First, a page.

Macabacus > Links > More Linking Tools > Remove Hyperlinks button to remove all Macabacus hyperlinks from the presentation. This breaks all inline text links in the presentation, and cannot be undone (aside from using Undo promptly afterward). Word does not use hyperlinks for inline text linking.
Inline text linking in PowerPoint, introduced in v8.8.0, is a beta feature. While the current implementation uses hyperlinks to achieve linking, future versions of Macabacus may adopt a different approach that could break inline text links created with hyperlinks.
Inline text linking in PowerPoint was introduced in v8.8.0. Prior to this version, Macabacus replaced the entire contents of the selected shape with text from a single cell.
When exporting from Excel and multiple presentations/documents are open, Macabacus pastes the exported cell range/chart from into the active presentation/document. When importing from Excel in either PowerPoint or Word, Macabacus will choose the range/chart selected in the active Excel workbook.
A shape that is selected in PowerPoint or Word upon an import/export operation is called the "destination shape." Whether or not a destination shape is selected, and the type of destination shape, if any, determines placement and sizing of the pasted range/chart on the destination slide or in the destination document.
To understand destination shapes in PowerPoint, it is important to understand PowerPoint placeholders. In PowerPoint, a placeholder shape is a box with a dotted outline, designed for the placement of content on the slide. The placeholder shape is most commonly used for text, although other types of placeholders may accommodate other content types. Text placeholders usually contain placeholder text that disappears when you begin typing within the placeholder. A placeholder can only accept the type of content for which it is designed. For example, you cannot place a picture in a text placeholder; there are other placeholder types that can accommodate pictures.
Placement of pasted objects in PowerPoint is summarized as follows:
Placement of pasted objects in Word is summarized as follows:
When a destination shape is selected in PowerPoint or Word, you can match the width, height, both width and height, or neither dimension of the pasted object to the destination shape. These options are set with checkboxes labeled Width and Height on the Macabacus tab in the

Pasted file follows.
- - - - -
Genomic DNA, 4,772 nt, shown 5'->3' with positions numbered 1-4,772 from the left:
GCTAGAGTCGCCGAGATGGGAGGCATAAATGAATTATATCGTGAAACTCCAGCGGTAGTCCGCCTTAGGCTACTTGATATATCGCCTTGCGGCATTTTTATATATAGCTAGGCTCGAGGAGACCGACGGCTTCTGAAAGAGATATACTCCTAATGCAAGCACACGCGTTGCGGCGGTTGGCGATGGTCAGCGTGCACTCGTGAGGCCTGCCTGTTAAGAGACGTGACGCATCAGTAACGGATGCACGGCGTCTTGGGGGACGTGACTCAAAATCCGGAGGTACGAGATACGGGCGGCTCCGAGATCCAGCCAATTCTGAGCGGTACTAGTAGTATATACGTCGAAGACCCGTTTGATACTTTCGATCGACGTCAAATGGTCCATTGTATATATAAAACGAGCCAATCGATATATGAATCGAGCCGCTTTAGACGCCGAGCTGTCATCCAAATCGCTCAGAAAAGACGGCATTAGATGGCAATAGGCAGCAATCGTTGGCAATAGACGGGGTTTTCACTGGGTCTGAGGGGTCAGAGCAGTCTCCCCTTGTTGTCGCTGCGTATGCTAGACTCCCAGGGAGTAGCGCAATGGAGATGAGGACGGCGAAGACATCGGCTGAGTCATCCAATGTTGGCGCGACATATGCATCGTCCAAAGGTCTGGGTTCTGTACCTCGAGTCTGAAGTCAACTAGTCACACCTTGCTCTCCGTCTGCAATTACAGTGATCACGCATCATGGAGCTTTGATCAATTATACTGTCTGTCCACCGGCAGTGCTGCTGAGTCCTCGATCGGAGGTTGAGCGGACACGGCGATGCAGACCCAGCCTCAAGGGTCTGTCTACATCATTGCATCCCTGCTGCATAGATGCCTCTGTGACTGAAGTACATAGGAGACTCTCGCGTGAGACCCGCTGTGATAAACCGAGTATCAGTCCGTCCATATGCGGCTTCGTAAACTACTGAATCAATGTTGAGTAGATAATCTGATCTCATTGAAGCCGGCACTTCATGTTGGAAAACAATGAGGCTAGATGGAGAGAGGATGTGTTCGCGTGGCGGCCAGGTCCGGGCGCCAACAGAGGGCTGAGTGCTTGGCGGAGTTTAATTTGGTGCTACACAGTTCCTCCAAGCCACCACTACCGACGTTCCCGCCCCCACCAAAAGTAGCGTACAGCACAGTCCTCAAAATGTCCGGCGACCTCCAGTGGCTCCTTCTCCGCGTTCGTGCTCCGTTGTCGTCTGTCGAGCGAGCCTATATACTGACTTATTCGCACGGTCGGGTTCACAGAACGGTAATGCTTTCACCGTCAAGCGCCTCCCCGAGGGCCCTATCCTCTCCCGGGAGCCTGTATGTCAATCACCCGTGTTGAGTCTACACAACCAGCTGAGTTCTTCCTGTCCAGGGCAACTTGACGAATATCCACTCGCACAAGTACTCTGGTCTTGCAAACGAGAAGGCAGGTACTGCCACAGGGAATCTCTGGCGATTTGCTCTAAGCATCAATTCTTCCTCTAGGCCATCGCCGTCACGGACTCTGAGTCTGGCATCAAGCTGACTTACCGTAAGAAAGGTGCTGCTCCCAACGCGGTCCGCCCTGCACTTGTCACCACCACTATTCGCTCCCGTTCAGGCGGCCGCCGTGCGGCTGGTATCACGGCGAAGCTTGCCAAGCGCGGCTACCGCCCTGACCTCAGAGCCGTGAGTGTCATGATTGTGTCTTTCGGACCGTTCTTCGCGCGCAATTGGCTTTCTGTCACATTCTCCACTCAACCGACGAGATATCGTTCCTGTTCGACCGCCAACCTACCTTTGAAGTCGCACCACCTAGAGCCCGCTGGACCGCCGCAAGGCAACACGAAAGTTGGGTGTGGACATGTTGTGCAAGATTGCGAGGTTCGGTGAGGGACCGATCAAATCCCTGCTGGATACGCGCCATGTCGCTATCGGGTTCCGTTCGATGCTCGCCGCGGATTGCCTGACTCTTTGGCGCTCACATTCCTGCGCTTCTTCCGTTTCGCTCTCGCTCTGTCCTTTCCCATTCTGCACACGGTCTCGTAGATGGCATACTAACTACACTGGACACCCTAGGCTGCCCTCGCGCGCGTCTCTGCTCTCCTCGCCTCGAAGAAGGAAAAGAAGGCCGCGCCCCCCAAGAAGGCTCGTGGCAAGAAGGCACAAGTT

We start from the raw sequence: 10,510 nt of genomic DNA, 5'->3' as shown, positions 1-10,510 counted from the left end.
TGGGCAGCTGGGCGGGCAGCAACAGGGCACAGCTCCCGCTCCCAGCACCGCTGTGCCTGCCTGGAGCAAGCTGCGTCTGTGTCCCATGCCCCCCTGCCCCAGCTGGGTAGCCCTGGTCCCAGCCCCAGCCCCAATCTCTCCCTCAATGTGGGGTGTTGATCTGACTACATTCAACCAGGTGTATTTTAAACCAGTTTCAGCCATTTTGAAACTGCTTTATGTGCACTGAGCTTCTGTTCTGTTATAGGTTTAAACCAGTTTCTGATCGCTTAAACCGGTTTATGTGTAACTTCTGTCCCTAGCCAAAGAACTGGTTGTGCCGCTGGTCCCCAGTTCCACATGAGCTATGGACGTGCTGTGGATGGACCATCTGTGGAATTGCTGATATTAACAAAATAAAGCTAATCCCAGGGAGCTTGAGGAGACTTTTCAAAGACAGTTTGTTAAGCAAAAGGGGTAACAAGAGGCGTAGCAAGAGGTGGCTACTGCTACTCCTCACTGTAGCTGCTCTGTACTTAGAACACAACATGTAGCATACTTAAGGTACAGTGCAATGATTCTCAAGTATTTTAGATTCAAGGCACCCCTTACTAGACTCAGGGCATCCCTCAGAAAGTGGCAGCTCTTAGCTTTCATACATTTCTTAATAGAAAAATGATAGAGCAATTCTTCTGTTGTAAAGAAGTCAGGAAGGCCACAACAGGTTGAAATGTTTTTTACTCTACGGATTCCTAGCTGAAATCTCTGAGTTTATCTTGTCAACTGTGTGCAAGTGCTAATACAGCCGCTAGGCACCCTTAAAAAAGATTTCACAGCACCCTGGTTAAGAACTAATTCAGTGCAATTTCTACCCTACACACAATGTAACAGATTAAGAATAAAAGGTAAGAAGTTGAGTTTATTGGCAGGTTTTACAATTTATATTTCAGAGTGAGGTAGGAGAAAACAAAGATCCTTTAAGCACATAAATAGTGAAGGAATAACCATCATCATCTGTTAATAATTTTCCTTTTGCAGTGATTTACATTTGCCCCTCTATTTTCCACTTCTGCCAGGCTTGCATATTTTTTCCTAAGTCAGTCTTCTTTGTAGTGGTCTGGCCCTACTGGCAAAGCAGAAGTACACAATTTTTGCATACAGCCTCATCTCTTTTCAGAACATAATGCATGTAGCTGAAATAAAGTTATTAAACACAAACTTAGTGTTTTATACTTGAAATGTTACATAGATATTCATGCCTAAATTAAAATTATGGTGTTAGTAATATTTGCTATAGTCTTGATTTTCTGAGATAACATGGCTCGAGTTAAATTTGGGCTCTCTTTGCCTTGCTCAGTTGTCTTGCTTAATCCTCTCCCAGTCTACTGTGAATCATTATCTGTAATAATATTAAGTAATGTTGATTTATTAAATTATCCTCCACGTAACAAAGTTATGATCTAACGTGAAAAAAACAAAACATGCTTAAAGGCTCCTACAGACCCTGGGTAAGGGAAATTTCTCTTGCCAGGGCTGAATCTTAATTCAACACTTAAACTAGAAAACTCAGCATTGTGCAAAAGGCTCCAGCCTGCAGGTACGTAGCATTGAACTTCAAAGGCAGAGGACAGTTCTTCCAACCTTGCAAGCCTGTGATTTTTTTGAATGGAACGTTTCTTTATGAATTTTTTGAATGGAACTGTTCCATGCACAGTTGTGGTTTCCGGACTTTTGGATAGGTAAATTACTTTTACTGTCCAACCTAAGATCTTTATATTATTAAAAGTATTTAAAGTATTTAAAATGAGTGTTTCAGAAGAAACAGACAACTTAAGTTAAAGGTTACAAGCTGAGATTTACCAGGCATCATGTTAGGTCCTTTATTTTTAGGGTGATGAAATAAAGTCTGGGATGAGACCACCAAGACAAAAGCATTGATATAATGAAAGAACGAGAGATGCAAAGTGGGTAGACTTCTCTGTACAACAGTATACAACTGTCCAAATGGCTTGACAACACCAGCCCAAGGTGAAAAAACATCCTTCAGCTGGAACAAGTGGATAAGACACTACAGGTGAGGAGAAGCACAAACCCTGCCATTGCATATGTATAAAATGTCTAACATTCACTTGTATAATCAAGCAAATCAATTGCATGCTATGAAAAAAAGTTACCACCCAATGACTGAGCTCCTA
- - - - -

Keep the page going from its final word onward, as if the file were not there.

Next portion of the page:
Import group in PowerPoint and Word, and in the
Export group in Excel. If no destination shape is selected, pasted objects will be inserted at their original sizes.
When exporting charts or cells to PowerPoint/Word as pictures, Macabacus transparently changes the zoom level of the source sheet to 100% before copying the chart or cells, and then restores the zoom level to its original value once the operation is complete. This may result in pictures that do not exactly match what you see in Excel if your zoom level is not already set to 100%, because text wrapping and chart elements may display differently at different zoom levels. This occasionally happens with charts, but is less common with cell ranges. If this happens, ensure that your chart or cells appear correctly at 100% zoom prior to exporting to PowerPoint/Word.
If you find that the picture exported by Macabacus to PowerPoint/Word is cut off (i.e., missing rows or columns), this could be a native Office problem. To confirm, try copying the cell range as a picture natively (
Home > Copy > Copy as Picture) and then paste this picture into PowerPoint/Word natively (
Ctrl+V). If you observe the same result, then the problem is with Office and you you must resolve the issue natively. We can only help you troubleshoot this native problem if you are able to email us the affected workbook.
General > Import / Export section of the Settings dialog lets you specify a number of behavioral and formatting preferences.
A properly built spreadsheet will use font color coding to highlight the nature and/or function of cells. These colors are specified in Macabacus' AutoColor settings. While color coding your spreadsheets is good practice, these colors have no place in your presentation materials. With this option enabled, Macabacus recolors fonts of exported cells that use Recolor colors to your default font color (usually black) upon exporting, without affecting colors in the source workbook.
Exporting large cell ranges with this option enabled may noticeably slow the export operation.